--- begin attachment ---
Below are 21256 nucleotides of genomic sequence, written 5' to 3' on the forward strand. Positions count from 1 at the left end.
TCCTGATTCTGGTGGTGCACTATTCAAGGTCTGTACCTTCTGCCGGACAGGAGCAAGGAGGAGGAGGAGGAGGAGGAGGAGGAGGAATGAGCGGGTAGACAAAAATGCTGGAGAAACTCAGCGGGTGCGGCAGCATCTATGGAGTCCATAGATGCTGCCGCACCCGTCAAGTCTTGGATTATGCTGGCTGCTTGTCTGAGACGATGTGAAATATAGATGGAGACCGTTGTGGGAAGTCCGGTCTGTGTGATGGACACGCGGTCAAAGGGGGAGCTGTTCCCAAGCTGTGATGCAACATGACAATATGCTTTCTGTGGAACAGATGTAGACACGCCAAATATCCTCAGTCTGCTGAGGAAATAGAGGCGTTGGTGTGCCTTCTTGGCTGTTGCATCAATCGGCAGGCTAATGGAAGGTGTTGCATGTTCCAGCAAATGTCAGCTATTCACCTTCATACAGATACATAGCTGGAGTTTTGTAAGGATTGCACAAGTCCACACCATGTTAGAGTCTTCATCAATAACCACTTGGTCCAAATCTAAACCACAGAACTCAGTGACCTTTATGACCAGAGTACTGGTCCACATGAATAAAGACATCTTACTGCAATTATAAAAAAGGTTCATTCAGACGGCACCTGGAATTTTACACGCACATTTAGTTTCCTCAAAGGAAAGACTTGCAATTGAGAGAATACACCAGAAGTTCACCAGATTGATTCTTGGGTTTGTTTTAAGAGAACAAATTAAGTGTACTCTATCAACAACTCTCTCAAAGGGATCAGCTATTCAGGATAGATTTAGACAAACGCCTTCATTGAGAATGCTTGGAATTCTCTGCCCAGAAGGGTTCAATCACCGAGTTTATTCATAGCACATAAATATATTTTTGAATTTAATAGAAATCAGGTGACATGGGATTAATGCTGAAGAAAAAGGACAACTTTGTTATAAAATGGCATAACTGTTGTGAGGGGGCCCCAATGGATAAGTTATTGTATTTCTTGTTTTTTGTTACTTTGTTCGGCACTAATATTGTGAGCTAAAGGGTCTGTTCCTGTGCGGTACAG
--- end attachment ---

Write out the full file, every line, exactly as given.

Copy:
Below are 21256 nucleotides of genomic sequence, written 5' to 3' on the forward strand. Positions count from 1 at the left end.
TCCTGATTCTGGTGGTGCACTATTCAAGGTCTGTACCTTCTGCCGGACAGGAGCAAGGAGGAGGAGGAGGAGGAGGAGGAGGAGGAATGAGCGGGTAGACAAAAATGCTGGAGAAACTCAGCGGGTGCGGCAGCATCTATGGAGTCCATAGATGCTGCCGCACCCGTCAAGTCTTGGATTATGCTGGCTGCTTGTCTGAGACGATGTGAAATATAGATGGAGACCGTTGTGGGAAGTCCGGTCTGTGTGATGGACACGCGGTCAAAGGGGGAGCTGTTCCCAAGCTGTGATGCAACATGACAATATGCTTTCTGTGGAACAGATGTAGACACGCCAAATATCCTCAGTCTGCTGAGGAAATAGAGGCGTTGGTGTGCCTTCTTGGCTGTTGCATCAATCGGCAGGCTAATGGAAGGTGTTGCATGTTCCAGCAAATGTCAGCTATTCACCTTCATACAGATACATAGCTGGAGTTTTGTAAGGATTGCACAAGTCCACACCATGTTAGAGTCTTCATCAATAACCACTTGGTCCAAATCTAAACCACAGAACTCAGTGACCTTTATGACCAGAGTACTGGTCCACATGAATAAAGACATCTTACTGCAATTATAAAAAAGGTTCATTCAGACGGCACCTGGAATTTTACACGCACATTTAGTTTCCTCAAAGGAAAGACTTGCAATTGAGAGAATACACCAGAAGTTCACCAGATTGATTCTTGGGTTTGTTTTAAGAGAACAAATTAAGTGTACTCTATCAACAACTCTCTCAAAGGGATCAGCTATTCAGGATAGATTTAGACAAACGCCTTCATTGAGAATGCTTGGAATTCTCTGCCCAGAAGGGTTCAATCACCGAGTTTATTCATAGCACATAAATATATTTTTGAATTTAATAGAAATCAGGTGACATGGGATTAATGCTGAAGAAAAAGGACAACTTTGTTATAAAATGGCATAACTGTTGTGAGGGGGCCCCAATGGATAAGTTATTGTATTTCTTGTTTTTTGTTACTTTGTTCGGCACTAATATTGTGAGCTAAAGGGTCTGTTCCTGTGCGGTACAG